We try to grow as many crops as we can vertically, up trellises, to save as much space as possible. The tomato vines in particular grow about three feet a week in June, which means I'm out there almost every day in June lashing the vines up against the fences to keep them upright, then tying them up again...and again...and again. The smell of a tomato plant is one of my favorite smells in the world. But on a hot sunny summer afternoon, surrounded by over a thousand tomato plants growing at a slow lunge, that lovely smell hits a fever pitch...and all of a sudden I'll feel like that lady who just took a bath in cheap perfume just sat down next to me on a hot crowded bus. Woozy, and it's time to put the twine away, move on to something else, and get back at it the next day.
All three varieties of our cucumbers are coming in quickly now, and while I know the pricing may look confusing, it all works out to roughly the same price per pound of cucumber. Our regular garden cucumbers are an old southern heirloom variety called 'General Lee.' English cucumbers are longer, with thinner skins and fewer seeds. Diva cucumbers are smaller, very sweet and crunchy cukes with very thin skins and hardly any seeds.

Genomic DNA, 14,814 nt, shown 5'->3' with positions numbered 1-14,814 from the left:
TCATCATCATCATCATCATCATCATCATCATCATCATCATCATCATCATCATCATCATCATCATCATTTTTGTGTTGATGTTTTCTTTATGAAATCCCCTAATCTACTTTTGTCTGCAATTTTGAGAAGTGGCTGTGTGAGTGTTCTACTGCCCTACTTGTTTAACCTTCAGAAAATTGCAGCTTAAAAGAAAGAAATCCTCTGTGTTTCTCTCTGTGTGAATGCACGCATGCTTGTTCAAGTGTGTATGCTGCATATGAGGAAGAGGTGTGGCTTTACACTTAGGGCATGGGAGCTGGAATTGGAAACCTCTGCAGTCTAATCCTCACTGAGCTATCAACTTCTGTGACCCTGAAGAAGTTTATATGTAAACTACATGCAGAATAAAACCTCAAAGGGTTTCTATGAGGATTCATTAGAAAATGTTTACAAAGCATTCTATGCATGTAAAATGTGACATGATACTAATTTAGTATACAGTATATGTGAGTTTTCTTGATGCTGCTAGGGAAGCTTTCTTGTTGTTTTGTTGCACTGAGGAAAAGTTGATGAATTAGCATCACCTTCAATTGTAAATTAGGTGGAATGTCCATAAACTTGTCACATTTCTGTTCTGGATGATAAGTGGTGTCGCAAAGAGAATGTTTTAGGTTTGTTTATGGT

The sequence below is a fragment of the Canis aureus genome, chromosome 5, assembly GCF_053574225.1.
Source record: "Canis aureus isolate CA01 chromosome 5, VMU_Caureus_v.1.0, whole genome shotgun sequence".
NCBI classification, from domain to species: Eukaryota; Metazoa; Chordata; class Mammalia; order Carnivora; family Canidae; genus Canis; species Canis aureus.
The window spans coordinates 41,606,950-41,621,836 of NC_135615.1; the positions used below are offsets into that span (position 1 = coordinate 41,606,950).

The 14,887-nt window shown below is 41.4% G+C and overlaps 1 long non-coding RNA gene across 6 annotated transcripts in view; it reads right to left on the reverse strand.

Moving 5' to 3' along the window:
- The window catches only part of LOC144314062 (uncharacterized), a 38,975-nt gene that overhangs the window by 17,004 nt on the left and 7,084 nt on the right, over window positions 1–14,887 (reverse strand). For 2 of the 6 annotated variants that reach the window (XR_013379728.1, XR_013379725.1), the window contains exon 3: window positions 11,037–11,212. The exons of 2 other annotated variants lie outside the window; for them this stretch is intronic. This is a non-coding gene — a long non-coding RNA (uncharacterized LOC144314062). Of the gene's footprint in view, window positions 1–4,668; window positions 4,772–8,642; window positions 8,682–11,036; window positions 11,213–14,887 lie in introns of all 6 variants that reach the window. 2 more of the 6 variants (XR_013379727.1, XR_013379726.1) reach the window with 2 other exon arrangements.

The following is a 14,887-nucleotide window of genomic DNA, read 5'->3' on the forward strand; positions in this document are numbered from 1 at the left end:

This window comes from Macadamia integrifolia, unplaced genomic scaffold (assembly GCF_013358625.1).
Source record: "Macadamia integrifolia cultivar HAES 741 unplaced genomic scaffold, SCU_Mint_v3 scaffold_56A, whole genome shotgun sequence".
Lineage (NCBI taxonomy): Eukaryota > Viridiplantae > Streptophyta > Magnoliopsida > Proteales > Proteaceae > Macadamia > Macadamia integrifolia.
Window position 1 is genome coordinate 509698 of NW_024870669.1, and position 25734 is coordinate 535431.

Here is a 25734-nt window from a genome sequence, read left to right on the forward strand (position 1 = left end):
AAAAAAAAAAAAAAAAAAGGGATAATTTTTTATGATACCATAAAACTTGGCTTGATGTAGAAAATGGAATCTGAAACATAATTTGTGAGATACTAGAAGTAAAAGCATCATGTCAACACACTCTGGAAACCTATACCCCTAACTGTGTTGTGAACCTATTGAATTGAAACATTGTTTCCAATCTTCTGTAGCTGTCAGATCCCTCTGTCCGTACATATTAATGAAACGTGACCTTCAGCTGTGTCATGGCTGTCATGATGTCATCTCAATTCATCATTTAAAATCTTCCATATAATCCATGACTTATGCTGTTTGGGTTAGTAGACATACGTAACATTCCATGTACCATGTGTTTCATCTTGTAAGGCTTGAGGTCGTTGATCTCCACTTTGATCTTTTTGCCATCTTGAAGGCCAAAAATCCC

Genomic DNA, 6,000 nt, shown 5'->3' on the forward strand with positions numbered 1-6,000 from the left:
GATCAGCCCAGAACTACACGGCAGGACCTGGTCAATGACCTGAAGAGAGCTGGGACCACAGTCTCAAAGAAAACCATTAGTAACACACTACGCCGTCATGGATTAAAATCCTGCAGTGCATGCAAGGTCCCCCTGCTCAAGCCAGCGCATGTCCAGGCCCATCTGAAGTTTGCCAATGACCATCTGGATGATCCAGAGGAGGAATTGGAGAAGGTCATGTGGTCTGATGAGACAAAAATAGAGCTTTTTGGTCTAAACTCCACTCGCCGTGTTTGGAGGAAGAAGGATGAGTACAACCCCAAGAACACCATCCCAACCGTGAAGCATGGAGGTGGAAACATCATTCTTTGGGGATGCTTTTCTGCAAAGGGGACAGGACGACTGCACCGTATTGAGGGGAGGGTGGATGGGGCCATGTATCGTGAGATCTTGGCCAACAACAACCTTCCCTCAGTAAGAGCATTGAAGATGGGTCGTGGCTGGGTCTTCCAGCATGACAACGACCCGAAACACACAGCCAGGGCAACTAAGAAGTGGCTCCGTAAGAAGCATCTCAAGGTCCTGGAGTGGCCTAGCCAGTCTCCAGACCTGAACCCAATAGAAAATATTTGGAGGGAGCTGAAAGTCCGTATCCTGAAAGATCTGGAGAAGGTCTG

While the heat pushes the squash, cucumbers, and tomato vines to grow like kudzu, it also causes some of the more delicate, cool-season crops to fade away, so be sure to get your fill now. The peas are already done (smart customers gorge on a favorite vegetable when I warn you every week: these have a really short season!), same for the broccoli. This is likely the last week for most head lettuces, collards and radishes.
Thank you all so much for your business, for some fabulously busy farmers markets in recent weeks, and have yourself a great week!